Tuesday, March 7, 2017

The Hog's Back Mystery (Inspector French #10) by Freeman Wills Crofts

Dr James Earle and his wife live in comfortable seclusion near the Hog’s Back, a ridge in the North Downs in the beautiful Surrey countryside. When Dr Earle disappears from his cottage, Inspector French is called in to investigate. At first he suspects a simple domestic intrigue – and begins to uncover a web of romantic entanglements beneath the couple’s peaceful rural life.
The case soon takes a more complex turn. Other people vanish mysteriously, one of Dr Earle’s house guests among them. What is the explanation for the disappearances? If the missing people have been murdered, what can be the motive? 

This is my second journey into reading Crofts, and I was pleasantly surprised.  Antidote to Venom was written from the perspective of the murderer.  We had all of the information, except for how the crime was actually pulled off.  Most of the book is spent trailing after Inspector French while he figures it all out.  It was a fabulous read!

In this book, Crofts takes an entirely different approach.  We don't even know if a crime has been committed throughout most of the book.  We have suspiciously missing people.  We're given theory after theory for what could have happened.  We follow French around while he questions people and gains facts.  All the while, we're formulating our own theories from the information we're given.  Amidst the second half of the book, things start to fall together.  It's not until the last chapter that we're given any answers though.

The most interesting part of this book, from a writing aspect, is the fact that our point of view changes.  We start off hearing the tale from Ursula, who is an innocent bystander.  She's visiting friends in Hog's Back for two weeks.  It's only when Inspector French arrives on the scene that we switch over and begin to see the story from his point of view.  In most books, I would be really annoyed by this.  It can create a distraction when your world is disrupted like that.  In this book, Crofts has pulled it off seamlessly and it's brilliant.  You realize the perspective has changed, but it only piques your curiosity further.  Instead of distracting you from what's going on, it pulls you in deeper.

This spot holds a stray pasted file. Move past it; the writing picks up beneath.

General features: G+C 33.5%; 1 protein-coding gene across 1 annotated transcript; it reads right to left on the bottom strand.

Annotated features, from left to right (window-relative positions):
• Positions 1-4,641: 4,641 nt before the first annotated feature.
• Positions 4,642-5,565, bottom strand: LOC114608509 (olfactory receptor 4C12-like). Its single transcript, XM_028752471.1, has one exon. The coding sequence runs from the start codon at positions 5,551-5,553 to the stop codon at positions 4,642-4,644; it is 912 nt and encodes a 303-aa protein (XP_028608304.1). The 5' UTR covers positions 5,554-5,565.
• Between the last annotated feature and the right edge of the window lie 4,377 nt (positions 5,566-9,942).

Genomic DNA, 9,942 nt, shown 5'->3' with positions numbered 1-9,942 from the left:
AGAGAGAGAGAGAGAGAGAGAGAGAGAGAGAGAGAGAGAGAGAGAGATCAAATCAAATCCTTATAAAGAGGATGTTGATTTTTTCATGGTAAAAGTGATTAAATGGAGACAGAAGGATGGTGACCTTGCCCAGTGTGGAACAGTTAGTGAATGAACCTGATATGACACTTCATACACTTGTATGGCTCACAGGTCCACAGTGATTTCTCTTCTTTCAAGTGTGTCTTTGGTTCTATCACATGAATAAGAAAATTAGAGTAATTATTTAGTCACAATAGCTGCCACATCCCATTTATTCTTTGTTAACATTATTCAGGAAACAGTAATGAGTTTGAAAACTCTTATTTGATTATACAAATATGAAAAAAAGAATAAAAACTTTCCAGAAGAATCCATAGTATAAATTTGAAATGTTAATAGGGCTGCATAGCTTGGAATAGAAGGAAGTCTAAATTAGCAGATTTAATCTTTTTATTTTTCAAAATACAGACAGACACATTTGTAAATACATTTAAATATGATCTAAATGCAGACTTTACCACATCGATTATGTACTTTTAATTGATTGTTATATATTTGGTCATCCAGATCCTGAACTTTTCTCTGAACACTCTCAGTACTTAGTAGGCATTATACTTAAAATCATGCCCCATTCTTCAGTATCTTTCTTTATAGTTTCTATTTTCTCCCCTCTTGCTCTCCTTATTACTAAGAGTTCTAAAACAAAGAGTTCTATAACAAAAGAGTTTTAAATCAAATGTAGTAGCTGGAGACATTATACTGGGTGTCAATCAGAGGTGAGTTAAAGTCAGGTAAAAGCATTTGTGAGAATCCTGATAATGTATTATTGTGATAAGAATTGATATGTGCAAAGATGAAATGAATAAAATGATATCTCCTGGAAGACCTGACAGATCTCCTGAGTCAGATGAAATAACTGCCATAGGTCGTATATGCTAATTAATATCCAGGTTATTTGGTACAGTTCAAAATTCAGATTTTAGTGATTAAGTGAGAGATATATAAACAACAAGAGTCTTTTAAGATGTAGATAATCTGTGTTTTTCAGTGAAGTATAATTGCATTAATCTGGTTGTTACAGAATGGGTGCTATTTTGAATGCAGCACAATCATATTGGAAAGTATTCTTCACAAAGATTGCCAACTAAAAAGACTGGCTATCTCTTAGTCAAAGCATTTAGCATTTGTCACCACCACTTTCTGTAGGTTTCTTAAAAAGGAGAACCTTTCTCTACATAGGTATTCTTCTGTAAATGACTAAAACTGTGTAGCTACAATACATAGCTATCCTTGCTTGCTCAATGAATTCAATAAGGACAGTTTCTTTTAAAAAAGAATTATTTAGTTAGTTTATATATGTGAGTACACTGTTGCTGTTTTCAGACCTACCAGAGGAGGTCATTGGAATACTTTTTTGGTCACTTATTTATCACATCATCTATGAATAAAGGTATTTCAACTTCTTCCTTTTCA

I was impressed by Crofts ability to engage me so deeply and stump me.  I was partially right on the conclusion that I drew, but not fully.  There were so many clues that I had missed!  I was right there in Hog's Back, trudging through a misty thicket at sundown, trying to figure out what on earth was going on.  The further the story goes, the more confused you become.

Crofts is a master.  He can take a mystery and twist it, bend it, leave it gasping for air.  What I'm learning is that he can do that from every angle, not just the front.  No matter which part of the story we're given to work with (means, motive, opportunity, suspects), we're left feeling like amateurs in French's wake. 

Though I was a fan of his writing before, I'm now a die-hard fan.  Give me more!

*I received a copy of this book in exchange for an honest review. Shawn

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The old grey donkey, Eeyore stood by himself in a thistly corner of the Forest, his front feet well apart, his head on one side, and thought about things. Sometimes he thought sadly to himself, "Why?" and sometimes he thought, "Wherefore?" and sometimes he thought, "Inasmuch as which?" and sometimes he didn't quite know what he was thinking about.

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